Market View Jan 2023

Sanjiv Mehta  |  2022-12-31

2022 was a difficult year globally – the main negative factors included high inflation, higher interest rates, the strength of the US Dollar, the Ukraine war, and the European energy crisis. In the USA, S&P 500 was down 17% and NASDAQ -31%. In Europe, Stoxx 600 was down 10%. Korean Kospi was down 21%, Japanese Nikkei -7%, and Chinese Shanghai Composite -15%.

India outperformed significantly with positive stock returns though the absolute return for Nifty 50 and Sensex was only 3%. India also faced the challenges of higher inflation and higher interest rates but it continued to grow at the rate of almost 6.8% and remained the fastest-growing major economy globally.

Sectors performance in 2022 in India varied significantly. PSU, Banking, and Infrastructure were the top performers with 26%, 20%, and 15% returns respectively. Consumption also generated close to 10%. Technology which was the top performer in 2021 went down 17% while international schemes went down by 13%.

Going forward, challenges remain globally. The risks that the stock markets faced in 2022 are still not over. Monetary tightening, the Ukraine war, and the European energy crisis are still present. Top strategists at Morgan Stanley and Goldman Sachs are warning that the stocks can face fresh declines in the first half as corporate earnings fall because of weaker economic growth and still persistent inflation.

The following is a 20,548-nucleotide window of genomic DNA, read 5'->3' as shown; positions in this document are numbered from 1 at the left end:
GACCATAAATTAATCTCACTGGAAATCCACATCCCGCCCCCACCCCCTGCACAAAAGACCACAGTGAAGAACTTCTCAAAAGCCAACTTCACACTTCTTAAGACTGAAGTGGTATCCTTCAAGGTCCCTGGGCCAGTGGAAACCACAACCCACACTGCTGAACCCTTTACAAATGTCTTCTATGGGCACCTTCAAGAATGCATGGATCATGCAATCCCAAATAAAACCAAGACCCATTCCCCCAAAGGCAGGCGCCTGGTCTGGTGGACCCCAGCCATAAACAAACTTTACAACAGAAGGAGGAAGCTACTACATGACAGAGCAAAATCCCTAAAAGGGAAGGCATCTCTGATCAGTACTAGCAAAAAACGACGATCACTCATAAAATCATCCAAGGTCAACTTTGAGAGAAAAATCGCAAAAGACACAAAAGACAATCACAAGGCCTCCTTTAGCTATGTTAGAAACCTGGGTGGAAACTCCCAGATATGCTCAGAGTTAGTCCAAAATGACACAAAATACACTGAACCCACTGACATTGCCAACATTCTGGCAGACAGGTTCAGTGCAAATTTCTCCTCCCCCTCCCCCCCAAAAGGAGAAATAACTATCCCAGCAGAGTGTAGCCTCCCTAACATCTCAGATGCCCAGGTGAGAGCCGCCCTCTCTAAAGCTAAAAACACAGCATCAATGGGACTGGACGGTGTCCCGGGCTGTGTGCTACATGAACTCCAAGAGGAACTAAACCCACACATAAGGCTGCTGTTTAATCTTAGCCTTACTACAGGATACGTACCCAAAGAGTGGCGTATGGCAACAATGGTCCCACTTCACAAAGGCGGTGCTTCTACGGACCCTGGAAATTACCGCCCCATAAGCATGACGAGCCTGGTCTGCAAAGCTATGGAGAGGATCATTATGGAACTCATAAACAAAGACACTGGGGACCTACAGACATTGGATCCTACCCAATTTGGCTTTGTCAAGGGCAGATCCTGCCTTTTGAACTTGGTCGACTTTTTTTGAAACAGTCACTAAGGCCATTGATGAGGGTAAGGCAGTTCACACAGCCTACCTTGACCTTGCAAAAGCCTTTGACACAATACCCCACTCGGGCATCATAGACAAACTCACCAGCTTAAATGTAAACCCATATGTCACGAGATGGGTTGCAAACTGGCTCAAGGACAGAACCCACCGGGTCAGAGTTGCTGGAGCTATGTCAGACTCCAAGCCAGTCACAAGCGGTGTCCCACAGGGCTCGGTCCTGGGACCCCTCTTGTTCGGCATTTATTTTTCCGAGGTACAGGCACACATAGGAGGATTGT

Central banks continue to remain hawkish. Even the better news on inflation has come with a big caveat because it has not swayed the central banks from their focus on getting it under control. Hawkish tone from both Fed and ECB has reminded us that the long-awaited policy shift will not be simple.

However, there are quite a few who believe that the Fed pivot will come sooner than expected since the monetary policy acts with a lag and eventually it will start affecting the economy and bring down inflation. Additionally, consecutive down years for the USA  market are rare. Since 1928, S&P 500 has fallen for 2 years on only 4 occasions – the great depression, World War 2, the 1970s oil crisis, and the dot com bubble burst in the early part of this century.